What I learned from Father Dan
Many gay priests have served and continue to serve our church well. Let’s not make them scapegoats for the sins of others.
IN OUR CHURCH AND IN THE MEDIA THERE HAS BEEN MUCH TALK about the recently released Vatican instruction on vocation discernment and gay seminarians. As a middle-aged, married woman and the mother of two teenage children who has worked for most of her professional life in ministry, why should I care to add to that debate? Shouldn’t I just leave the commenting to a gay priest or seminarian?
As a mother, I find it lamentable that the church, whom we call our mother—indeed our holy mother—would judge some of her sons unfit and therefore unworthy to be ordained because of who they are. There is more than sufficient evidence that homosexuality is not a choice but an innate condition, probably genetic. There is also sufficient evidence that gay priests have long served the church and her people faithfully and well.
I have been a hospital chaplain, worked for a liturgical publishing company, and now am in university ministry. I can say without hesitation that gay priests are among our best and most gifted presiders and leaders of prayer, musicians, liturgists, pastoral caregivers, and teachers.
When I was just beginning to explore ministry as a vocation or life work, I was mentored by a priest—I’ll call him Father Dan—who helped me develop my pastoral identity and skills. I had worked with him for a number of months before learning he was a gay man. As I observed him minister to a wide range of folks—students, patients, doctors, and nurses—I began to realize that his willingness to be truthful to who he knew himself to be was foundational to his effectiveness as a priest, pastoral caregiver, and supervisor.
In Father Dan’s example I saw that being a gay man is not incompatible with the priesthood. Rather, knowing and accepting oneself as created in the image of God and loved by that same God is a prerequisite to developing the “affective maturity” (this term is used in the new document) necessary if one is to devote one’s entire life, one’s whole person, to service of the church and God’s people. I believe this is true for all who minister, whether clergy, religious, or lay; whether gay or straight.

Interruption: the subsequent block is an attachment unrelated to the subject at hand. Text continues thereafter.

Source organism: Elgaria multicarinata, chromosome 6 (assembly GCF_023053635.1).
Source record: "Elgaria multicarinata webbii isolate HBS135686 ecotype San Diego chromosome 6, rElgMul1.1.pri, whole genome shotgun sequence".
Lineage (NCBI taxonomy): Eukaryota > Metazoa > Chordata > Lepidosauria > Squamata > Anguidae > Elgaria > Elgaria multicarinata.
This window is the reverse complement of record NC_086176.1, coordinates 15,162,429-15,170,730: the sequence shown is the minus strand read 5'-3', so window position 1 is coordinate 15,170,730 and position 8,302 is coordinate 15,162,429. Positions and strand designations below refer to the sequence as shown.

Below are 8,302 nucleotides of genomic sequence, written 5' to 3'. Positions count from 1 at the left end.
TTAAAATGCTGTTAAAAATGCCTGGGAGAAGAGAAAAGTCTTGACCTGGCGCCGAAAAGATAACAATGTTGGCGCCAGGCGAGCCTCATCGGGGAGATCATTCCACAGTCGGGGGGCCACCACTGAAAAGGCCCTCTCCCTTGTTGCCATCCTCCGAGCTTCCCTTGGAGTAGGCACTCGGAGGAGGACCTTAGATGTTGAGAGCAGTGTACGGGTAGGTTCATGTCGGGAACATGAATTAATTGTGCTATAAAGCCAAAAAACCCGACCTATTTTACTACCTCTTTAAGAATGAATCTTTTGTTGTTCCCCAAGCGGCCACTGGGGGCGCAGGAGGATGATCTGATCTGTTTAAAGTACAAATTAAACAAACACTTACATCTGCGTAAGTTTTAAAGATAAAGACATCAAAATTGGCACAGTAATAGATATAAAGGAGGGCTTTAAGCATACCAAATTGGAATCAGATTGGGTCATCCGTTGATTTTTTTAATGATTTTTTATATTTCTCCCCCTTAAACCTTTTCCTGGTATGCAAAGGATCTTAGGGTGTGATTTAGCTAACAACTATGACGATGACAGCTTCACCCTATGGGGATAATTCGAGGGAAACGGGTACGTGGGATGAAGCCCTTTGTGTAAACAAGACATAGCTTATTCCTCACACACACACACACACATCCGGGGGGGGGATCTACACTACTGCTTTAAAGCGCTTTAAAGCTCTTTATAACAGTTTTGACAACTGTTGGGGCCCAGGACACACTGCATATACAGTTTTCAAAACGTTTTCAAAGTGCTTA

I am saddened, if not surprised, by the document. If it is intended to be a corrective to the recent clergy abuse scandals, that rationale is both misguided and misleading. To even suggest a connection between homosexuality and pedophilia is specious and dangerous. It risks making a group of people scapegoats for the sins of others—those who committed the abuse and those who ignored and covered up the crimes.
To me this document is yet another sign that the church, like the rest of our world, is broken and in need of healing. It is hard to imagine what good will be served by it. I can’t help but believe that in time we will look back on it and on the church’s view of homosexuality in much the same way as we now look back on its refusal to acknowledge that the earth rotates around the sun or its belief that slavery was acceptable. I am convinced that it will be seen as a refusal by our church’s leaders to come to grips with new information about creation and a better understanding of the nature of the human being.
Until we can approach the mystery of creation with humility and recognize that God created the human, male and female; gay and straight; black, brown, red, yellow, and white—and found them all good, we will be unable to engage in an open, truthful discussion of sexuality.
In the meantime I hope and pray that discerning vocation directors and seminary rectors will continue to seek men who possess the emotional, intellectual, and spiritual qualities that will enable them to become religious leaders and pastors. In the Catholic Church (at present and for the foreseeable future) this means, among other things, men who are able to live a celibate life—whether heterosexual or homosexual. The real task is how to help seminarians and priests integrate their sexuality in a healthy, generative, celibate way of living.
Our church, indeed our world, needs priests like Father Dan, priests who understand their vocation as servants of the gospel and shepherds of the faithful, who seek to know, love, and serve God. That ought to be the criterion for admission to the seminary, not sexual orientation.
By Margaret M. Brennan, a university minister at Dominican University in River Forest, Illinois. This article appeared in the February 2006 (Volume 71, Number 2; page 50) issue of U.S. Catholic.All active news articles